During their second year, toddlers begin to feel themselves as separate beings: using their own name, starting to be possessive about toys, and starting to resist simple instructions from their parents. What psychologists call negativism is a normal sign in the second half of the second year of life. “As the concept of NO begins to have meaning for them, children will pit their will against that of their parents,” from the book, You Are Your Childs First Teacher.
Well, on a positive note, it’s good to know that my son is right on target developmentally. I wonder if there is a time when every parent deludes themselves into thinking their child will never not be cooperative. From birth, little Tino has been nothing but easy going, cooperative, happy, and full of wonder. We could take him anywhere from the market to the symphony. A lover of crowds and people, he was always little Mr. Social. He has been easy to travel with and always happy to go on a new adventure. Tino has also been very good at playing on his own and distracting himself with any number of things, including Tupperware and mixing spoons, blocks or trucks, and tractors. Until now.
The sense of “I” has arrived. In some ways, it feels like we went from having a son to having a roommate: “Tino, it’s time to have a bath.” “No, I don’t want to.” He says it very matter of fact and all grown up. It’s not a cry or a whine, just very … “Not right now. I have other things to do. Call me later?” Of course, Daddy knows what’s best, and when daddy tries to force the situation, you can just imagine where this goes; the resistance turns into a battle of the wills. And who has more will power?
I have seldom met anyone with a will power stronger than mine. Call it being Capricorn, call it being a Dragon, or the very combination of both. I attribute most of it to the influence of my own father, also a Capricorn and born the year of the Dragon. A fire breathing born leader raising a fire breathing born leader, but the magnitude of my father’s dragon qualities made me look like “Mooshoo”. He was not to be reckoned with, and never disobeyed. Plus, when and if I did disobey him, I had to listen to the whole speech about brining dishonor to him and the entire Wong ancestry. Tino is not ready for that speech yet, but trust me I am well practiced and ready to give it!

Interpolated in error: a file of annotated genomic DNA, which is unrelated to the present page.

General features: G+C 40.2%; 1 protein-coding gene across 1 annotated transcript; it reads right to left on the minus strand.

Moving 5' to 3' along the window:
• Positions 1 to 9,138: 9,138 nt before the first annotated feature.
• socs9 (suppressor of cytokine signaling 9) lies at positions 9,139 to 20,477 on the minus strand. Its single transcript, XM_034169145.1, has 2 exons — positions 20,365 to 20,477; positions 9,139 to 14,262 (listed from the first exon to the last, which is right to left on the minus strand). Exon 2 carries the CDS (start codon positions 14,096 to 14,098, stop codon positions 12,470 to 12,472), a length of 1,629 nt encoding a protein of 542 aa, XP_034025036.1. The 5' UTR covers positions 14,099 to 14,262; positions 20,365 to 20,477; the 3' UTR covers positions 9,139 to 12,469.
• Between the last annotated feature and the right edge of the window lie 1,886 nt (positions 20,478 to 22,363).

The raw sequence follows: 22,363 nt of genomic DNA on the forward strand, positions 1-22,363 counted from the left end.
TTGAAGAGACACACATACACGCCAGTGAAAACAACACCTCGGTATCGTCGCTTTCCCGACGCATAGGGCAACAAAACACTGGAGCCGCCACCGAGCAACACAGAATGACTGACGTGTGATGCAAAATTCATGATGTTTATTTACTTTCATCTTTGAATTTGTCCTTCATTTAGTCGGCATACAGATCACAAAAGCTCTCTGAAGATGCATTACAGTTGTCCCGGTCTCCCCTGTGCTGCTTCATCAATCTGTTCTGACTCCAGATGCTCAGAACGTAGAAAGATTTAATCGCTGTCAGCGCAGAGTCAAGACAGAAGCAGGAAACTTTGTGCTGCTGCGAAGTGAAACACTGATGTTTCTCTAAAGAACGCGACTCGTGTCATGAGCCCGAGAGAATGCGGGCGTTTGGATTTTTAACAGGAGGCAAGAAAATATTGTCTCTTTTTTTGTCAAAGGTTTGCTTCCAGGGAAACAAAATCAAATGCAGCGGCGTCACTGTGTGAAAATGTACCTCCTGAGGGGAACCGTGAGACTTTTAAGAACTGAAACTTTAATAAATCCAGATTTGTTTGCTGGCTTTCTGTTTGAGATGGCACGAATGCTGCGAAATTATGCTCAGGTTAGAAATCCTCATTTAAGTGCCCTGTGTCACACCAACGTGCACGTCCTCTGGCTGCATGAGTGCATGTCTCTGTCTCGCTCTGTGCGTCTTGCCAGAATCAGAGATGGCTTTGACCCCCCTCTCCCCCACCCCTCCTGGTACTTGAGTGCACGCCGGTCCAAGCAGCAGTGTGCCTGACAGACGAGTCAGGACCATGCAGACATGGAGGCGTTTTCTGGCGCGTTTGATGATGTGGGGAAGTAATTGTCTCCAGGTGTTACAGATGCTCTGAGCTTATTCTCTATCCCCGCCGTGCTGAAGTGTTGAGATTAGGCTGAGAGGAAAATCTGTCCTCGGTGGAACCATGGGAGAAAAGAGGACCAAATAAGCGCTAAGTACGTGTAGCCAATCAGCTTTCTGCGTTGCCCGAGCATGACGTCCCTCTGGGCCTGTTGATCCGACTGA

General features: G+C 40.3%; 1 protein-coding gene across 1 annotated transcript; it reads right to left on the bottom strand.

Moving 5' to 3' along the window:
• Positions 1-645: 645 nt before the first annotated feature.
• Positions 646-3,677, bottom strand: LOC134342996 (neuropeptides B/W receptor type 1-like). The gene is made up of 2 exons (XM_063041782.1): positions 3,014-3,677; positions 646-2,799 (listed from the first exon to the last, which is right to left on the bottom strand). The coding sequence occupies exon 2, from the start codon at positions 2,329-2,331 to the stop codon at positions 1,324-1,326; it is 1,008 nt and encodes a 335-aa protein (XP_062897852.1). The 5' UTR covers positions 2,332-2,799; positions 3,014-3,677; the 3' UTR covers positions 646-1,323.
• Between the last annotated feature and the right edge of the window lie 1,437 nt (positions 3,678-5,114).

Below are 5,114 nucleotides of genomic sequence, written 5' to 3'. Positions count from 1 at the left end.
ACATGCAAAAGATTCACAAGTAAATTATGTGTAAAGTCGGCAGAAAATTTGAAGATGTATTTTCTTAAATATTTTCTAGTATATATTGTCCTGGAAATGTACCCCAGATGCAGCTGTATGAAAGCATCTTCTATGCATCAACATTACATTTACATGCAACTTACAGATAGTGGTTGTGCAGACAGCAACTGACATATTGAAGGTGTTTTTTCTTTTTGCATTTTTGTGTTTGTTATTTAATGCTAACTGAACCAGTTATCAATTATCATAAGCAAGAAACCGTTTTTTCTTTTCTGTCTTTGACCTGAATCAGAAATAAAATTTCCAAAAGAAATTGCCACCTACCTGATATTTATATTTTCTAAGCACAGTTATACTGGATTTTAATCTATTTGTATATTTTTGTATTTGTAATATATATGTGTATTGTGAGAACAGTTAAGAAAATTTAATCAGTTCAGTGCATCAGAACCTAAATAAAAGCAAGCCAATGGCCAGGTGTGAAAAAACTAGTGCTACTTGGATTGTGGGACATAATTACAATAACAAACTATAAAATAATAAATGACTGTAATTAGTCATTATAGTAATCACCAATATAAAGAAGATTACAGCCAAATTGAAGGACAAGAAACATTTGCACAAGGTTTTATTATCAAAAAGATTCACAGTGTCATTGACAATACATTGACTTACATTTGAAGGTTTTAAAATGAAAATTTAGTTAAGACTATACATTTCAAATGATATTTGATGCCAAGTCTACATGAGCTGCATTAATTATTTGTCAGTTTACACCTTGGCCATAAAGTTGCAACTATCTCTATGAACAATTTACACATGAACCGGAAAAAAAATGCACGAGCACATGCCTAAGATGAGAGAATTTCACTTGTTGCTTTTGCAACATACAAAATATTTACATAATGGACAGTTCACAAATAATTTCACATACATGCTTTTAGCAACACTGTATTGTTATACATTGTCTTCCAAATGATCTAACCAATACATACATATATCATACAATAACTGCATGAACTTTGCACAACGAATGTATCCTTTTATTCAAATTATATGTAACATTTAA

Working in an environment where we bring children to reach their developmental milestones, you come to realize how important each milestone is to the further development of the child. I have been trying to look past the development of Tino’s self-identity and the will power of his deciding NO to everything and just marvel more at his ability to communicate so effectively. When I see it in terms of communication, then it opens a world of conversation with him which is far better than approaching him as a rival who’s intent on getting his way. At the moment, what seems to be working best is giving him options. Tino, do you want to come brush your teeth with me, or do you want to pick up our toys and put them away? He gets to choose (usually after a whole conversation about both), and we both come out ahead.
Last week we had our first full blown temper tantrum at the playground. We had to leave. I took Tino to the middle of a soccer field and let him sit on the grass, then I moved a distance away and sat with our dogs. I told Tino when he was done feeling frustrated he could come and play with me, Lilo, and Stitch. His frustration did not last too long as it looked like I was having way more fun with the dogs, so he joined us in a short while. It also gave me the distance I needed so I did not get emotionally sucked into his frustrations. Every day is a new day, and every day he exhibits a growing, independent, willful, and soulful child full of life, vigor, and self-expression. I have to remind myself that this is exactly what we want. I am just not sure I wanted it before the age of three!